Featured Articles

Hands on: Nvidia Shield Tablet with Android 5.0

Hands on: Nvidia Shield Tablet with Android 5.0

We broke the news of Nvidia's ambitious gaming tablet plans back in May and now the Shield tablet got a bit…

More...
Nokia N1 Android tablet ships in Q1 2015

Nokia N1 Android tablet ships in Q1 2015

Nokia has announced its first Android tablet and when we say Nokia, we don’t mean Microsoft. The Nokia N1 was designed…

More...
Marvell launches octa-core 64-bit PXA1936

Marvell launches octa-core 64-bit PXA1936

Marvell is better known for its storage controllers, but the company doesn’t want to give up on the smartphone and…

More...
TSMC 16nm FinFET Plus in risk production

TSMC 16nm FinFET Plus in risk production

TSMC’s next generation 16nm process has reached an important milestone – 16nm FinFET Plus (16FF+) is now in risk production.

More...
Nvidia GTX 970 SLI tested

Nvidia GTX 970 SLI tested

Nvidia recently released two new graphics cards based on its latest Maxwell GPU architecture, with exceptional performance-per-watt. The Geforce GTX 970…

More...
Frontpage Slideshow | Copyright © 2006-2010 orks, a business unit of Nuevvo Webware Ltd.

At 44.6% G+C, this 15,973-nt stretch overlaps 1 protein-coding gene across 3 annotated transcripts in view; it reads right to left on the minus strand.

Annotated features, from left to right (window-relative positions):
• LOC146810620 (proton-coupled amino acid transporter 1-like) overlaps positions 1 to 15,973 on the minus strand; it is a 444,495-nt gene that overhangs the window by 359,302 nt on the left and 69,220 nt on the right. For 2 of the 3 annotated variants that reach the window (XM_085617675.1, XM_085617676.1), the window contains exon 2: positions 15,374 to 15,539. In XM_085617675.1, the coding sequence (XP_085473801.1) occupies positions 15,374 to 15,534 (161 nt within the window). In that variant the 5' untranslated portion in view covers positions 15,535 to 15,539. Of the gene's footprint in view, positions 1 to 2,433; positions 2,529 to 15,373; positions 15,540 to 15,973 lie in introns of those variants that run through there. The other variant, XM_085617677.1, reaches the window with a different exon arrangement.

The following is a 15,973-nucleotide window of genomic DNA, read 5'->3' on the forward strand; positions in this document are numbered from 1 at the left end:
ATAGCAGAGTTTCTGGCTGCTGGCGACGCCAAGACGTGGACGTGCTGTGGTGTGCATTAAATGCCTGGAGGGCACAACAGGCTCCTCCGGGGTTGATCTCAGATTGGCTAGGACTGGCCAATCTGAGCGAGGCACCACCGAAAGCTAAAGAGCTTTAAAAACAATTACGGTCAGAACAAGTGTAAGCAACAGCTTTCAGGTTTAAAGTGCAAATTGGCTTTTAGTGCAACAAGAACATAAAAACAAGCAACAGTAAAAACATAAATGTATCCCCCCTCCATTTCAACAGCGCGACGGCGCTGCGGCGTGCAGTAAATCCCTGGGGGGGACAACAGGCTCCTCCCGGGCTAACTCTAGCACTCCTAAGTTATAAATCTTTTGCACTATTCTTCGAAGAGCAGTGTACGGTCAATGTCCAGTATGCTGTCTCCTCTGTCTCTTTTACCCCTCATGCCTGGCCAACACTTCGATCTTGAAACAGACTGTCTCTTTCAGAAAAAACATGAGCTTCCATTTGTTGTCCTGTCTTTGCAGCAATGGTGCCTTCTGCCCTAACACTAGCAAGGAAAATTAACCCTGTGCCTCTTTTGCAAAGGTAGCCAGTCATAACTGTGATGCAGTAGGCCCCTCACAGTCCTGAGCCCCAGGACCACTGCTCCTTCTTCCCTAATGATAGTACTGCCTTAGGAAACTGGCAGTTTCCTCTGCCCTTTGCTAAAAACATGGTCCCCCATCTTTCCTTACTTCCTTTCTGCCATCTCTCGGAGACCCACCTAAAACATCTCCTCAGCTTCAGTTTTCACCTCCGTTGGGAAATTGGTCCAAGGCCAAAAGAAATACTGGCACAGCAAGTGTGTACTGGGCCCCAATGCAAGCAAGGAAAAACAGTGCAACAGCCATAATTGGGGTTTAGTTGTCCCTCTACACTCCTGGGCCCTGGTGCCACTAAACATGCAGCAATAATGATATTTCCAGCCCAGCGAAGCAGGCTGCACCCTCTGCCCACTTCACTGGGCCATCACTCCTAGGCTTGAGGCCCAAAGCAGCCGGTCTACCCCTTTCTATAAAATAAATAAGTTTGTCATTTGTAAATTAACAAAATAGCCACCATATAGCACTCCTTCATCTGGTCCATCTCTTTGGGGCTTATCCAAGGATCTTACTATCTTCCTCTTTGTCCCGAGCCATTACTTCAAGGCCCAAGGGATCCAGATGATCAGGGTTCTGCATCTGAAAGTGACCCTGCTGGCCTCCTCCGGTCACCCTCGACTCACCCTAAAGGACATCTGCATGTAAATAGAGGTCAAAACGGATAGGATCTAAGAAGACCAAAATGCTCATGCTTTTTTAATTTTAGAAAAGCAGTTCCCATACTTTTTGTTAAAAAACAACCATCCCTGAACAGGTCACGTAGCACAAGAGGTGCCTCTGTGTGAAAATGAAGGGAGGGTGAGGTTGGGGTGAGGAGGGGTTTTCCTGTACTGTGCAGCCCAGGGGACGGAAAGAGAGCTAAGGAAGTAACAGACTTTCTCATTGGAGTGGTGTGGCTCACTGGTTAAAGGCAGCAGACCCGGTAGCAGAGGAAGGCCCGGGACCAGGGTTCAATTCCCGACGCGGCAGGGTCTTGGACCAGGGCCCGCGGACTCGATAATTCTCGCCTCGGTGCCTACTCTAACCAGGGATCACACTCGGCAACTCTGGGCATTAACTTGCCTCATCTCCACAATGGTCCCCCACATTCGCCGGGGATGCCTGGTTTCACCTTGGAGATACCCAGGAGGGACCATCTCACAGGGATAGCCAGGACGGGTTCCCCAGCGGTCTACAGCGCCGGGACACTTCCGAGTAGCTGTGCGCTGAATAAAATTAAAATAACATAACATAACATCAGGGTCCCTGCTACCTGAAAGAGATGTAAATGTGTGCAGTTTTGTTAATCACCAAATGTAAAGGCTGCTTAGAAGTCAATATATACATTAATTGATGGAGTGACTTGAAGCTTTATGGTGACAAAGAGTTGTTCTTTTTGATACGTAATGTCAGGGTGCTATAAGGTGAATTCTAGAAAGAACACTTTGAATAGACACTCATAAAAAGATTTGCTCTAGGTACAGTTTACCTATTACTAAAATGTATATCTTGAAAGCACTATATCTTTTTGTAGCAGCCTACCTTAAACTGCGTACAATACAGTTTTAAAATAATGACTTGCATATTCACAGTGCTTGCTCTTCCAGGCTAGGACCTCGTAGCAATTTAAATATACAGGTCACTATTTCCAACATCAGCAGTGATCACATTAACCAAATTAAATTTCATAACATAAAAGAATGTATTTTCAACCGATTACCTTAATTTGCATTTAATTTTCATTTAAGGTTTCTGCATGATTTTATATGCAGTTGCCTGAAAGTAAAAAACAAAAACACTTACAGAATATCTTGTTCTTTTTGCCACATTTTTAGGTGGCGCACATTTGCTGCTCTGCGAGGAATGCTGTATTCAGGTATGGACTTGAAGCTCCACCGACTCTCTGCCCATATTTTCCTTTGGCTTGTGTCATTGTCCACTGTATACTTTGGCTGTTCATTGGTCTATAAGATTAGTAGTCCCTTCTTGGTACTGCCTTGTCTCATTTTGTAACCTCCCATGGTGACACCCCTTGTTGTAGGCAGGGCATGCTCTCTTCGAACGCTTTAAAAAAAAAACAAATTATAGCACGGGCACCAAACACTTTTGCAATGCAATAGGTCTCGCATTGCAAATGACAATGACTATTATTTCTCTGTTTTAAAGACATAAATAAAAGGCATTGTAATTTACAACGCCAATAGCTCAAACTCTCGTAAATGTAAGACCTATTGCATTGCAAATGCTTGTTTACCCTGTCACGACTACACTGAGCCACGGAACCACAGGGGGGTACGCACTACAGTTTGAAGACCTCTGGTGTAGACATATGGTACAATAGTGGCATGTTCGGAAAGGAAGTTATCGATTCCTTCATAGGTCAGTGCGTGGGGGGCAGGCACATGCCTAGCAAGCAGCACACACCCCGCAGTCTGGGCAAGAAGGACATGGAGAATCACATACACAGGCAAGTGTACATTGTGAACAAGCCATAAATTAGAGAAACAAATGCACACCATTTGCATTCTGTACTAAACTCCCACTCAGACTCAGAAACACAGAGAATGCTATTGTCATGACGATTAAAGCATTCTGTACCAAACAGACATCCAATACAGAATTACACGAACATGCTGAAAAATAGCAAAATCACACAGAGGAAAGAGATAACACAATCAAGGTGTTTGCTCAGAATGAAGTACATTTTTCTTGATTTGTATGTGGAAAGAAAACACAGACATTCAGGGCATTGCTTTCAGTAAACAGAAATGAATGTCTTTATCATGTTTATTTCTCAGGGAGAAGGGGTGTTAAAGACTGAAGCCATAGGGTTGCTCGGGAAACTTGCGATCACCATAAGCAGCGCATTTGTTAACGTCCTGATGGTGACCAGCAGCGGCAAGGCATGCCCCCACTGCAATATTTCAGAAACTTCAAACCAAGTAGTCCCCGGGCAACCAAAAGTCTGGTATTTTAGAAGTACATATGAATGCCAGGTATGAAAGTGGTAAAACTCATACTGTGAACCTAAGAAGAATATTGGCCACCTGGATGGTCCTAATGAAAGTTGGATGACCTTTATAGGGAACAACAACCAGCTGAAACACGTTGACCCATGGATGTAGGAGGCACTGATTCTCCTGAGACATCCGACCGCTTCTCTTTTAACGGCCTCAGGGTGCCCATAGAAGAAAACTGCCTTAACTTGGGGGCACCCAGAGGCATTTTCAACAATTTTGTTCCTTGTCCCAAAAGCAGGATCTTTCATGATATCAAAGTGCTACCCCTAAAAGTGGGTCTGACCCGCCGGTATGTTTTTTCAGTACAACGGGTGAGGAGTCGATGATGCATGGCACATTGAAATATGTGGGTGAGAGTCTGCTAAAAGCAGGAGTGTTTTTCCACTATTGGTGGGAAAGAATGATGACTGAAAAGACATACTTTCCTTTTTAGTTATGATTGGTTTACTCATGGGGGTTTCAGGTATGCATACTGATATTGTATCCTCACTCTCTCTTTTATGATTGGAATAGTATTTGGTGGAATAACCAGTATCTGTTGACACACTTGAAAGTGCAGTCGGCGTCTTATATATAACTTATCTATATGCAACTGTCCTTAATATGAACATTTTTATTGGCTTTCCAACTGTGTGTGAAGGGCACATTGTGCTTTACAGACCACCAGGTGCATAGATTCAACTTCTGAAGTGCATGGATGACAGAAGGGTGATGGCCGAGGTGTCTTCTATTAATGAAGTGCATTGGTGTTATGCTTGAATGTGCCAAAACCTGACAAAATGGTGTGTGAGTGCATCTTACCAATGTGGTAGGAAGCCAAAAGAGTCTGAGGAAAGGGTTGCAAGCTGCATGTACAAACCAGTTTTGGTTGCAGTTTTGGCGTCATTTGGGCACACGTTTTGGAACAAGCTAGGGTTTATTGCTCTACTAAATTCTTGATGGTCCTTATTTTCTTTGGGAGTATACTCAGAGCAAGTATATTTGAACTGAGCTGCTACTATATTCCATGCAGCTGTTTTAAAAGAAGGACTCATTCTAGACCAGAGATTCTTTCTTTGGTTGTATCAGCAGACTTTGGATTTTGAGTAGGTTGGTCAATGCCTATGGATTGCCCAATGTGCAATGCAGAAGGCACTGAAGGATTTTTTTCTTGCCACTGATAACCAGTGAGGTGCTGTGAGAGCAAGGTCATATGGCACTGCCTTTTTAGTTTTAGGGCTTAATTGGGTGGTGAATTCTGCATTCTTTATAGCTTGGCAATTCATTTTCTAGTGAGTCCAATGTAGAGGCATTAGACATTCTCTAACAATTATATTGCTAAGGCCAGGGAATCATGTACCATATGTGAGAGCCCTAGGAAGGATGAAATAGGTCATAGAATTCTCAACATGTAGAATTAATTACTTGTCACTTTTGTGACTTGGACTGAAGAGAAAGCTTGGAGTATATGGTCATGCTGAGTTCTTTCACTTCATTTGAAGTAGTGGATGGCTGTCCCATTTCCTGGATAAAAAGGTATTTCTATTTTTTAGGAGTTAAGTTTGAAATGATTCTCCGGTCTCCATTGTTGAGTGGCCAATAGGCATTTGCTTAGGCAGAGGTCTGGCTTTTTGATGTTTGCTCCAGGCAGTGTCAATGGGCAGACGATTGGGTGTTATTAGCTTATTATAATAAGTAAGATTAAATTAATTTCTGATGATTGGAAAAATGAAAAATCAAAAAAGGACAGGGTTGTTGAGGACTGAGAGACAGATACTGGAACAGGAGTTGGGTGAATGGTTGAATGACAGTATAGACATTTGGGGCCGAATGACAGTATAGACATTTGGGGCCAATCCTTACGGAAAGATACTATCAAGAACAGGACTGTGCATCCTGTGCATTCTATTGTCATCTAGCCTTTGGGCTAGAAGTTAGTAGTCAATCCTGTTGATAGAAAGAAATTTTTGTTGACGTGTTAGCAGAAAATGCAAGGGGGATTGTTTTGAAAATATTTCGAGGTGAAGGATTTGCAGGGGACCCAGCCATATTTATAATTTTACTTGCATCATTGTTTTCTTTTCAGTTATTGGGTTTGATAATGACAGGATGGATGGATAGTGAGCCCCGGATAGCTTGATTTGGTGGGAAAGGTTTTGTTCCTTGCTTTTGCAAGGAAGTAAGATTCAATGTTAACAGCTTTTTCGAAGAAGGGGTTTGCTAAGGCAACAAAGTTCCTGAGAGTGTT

Friday, 08 August 2014 11:48

Proxy site owner arrested in UK

Written by Nick Farrell



Helping people get onto blocked sites

It looks like the UK coppers are coming down hard on those who run umbrella proxy sites.

The UK's Police Intellectual Property Crime Unit (PIPCU) has arrested a 20-year-old man on suspicion of running an ‘umbrella' proxy service that connected users with otherwise blocked sites. Ironically he was living in Nottingham which is famous for Robin Hood style activities like this one.

The arrest is part of Operation Creative which is designed to cut down piracy in the UK. PIPCU, DCI Andy Fyfe said that the operation highlights how PIPCU, working in partnership with the creative and advertising industries is targeting every aspect of how copyrighting material is illegally being made available to internet users.

"We will come down hard on people believed to be committing or deliberately facilitating such offences," Fyfe said.

Last month PIPCU began hacking into suspect sites and posting advertising banners with a warning about illegal content and piracy.

Nick Farrell

E-mail: This e-mail address is being protected from spambots. You need JavaScript enabled to view it
blog comments powered by Disqus

 

Facebook activity

Latest Commented Articles

Recent Comments